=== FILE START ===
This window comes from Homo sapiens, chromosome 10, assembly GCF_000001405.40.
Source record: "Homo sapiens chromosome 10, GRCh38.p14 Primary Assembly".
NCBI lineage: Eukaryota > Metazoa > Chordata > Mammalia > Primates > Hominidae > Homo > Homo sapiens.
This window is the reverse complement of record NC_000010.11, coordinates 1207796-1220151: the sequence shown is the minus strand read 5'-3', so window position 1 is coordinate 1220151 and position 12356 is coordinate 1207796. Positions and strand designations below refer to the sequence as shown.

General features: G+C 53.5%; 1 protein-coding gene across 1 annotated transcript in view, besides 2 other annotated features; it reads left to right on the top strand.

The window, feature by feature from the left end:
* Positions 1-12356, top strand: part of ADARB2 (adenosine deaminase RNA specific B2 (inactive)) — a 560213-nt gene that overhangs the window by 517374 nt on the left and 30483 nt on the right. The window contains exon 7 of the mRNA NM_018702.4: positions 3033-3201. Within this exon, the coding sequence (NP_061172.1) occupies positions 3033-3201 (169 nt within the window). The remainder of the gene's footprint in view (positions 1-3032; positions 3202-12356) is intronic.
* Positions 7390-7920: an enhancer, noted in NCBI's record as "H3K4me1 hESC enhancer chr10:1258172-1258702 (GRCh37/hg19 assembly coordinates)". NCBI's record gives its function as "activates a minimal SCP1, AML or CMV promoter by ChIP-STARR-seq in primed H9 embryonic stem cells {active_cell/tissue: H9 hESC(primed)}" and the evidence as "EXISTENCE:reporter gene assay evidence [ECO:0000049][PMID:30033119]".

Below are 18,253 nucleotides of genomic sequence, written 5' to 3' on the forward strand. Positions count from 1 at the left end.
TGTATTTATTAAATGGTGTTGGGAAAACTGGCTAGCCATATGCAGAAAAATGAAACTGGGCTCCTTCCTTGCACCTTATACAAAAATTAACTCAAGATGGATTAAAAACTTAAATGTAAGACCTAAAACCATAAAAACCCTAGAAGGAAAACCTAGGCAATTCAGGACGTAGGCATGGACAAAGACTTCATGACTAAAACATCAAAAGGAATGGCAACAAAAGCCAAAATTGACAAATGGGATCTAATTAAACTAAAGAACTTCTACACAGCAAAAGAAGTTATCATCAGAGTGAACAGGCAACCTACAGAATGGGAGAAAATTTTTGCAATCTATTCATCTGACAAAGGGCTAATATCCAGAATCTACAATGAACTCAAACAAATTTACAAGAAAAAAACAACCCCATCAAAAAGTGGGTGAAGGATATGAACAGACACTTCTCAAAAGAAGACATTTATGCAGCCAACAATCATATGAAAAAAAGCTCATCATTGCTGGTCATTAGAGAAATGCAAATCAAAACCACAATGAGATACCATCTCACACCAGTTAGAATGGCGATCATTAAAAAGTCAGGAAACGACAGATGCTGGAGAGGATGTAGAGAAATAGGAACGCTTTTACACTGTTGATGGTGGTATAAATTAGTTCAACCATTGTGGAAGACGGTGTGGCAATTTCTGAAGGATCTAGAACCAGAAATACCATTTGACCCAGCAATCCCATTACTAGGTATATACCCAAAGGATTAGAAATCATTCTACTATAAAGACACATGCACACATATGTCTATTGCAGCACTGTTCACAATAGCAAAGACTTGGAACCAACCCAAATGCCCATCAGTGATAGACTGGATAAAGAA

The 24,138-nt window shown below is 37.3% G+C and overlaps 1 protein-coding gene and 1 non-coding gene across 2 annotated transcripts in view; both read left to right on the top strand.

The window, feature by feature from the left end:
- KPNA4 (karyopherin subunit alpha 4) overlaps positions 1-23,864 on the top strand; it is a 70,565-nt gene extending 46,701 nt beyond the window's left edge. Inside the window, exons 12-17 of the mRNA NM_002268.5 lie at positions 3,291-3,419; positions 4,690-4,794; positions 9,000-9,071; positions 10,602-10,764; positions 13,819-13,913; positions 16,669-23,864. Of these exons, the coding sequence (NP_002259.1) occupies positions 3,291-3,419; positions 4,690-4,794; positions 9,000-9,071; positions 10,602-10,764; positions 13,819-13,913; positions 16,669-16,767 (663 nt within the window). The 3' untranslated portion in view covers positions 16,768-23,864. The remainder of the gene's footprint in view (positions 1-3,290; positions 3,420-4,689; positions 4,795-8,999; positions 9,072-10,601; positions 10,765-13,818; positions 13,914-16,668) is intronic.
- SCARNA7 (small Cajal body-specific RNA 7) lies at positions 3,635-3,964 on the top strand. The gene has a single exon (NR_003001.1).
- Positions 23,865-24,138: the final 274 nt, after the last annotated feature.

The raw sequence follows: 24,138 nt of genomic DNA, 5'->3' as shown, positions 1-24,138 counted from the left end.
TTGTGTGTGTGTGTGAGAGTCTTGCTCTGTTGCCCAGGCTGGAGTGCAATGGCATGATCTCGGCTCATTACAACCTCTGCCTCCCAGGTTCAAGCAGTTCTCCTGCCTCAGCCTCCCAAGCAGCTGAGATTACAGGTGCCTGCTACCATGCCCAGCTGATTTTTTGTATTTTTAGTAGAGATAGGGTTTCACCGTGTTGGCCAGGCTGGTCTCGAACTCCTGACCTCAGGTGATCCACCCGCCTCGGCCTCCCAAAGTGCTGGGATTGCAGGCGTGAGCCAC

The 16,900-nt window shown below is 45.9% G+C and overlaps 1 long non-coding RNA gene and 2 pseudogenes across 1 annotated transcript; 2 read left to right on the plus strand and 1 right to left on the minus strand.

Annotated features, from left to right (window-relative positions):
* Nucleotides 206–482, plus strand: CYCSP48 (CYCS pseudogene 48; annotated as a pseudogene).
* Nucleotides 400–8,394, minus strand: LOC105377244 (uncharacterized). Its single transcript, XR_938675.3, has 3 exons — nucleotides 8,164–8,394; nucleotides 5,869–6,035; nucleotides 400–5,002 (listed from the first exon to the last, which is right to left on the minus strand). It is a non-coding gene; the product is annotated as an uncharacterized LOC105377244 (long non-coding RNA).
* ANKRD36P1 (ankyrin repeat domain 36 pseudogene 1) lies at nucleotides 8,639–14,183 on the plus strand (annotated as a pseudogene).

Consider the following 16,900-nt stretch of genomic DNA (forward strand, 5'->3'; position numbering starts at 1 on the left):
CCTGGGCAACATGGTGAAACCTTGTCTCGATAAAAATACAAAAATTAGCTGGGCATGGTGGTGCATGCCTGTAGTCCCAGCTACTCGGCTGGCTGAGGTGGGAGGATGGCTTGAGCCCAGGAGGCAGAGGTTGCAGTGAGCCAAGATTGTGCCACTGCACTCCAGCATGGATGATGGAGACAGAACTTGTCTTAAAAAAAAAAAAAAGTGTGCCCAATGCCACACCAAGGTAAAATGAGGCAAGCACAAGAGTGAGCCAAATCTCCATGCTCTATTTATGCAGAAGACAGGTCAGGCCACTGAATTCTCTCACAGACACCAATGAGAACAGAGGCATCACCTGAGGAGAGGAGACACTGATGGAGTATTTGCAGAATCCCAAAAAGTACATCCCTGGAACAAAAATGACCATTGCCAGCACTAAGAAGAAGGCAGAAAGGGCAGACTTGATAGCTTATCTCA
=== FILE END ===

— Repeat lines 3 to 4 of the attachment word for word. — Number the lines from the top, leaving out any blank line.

NCBI lineage: Eukaryota > Metazoa > Chordata > Mammalia > Primates > Hominidae > Homo > Homo sapiens.
This window is the reverse complement of record NC_000010.11, coordinates 1207796-1220151: the sequence shown is the minus strand read 5'-3', so window position 1 is coordinate 1220151 and position 12356 is coordinate 1207796. Positions and strand designations below refer to the sequence as shown.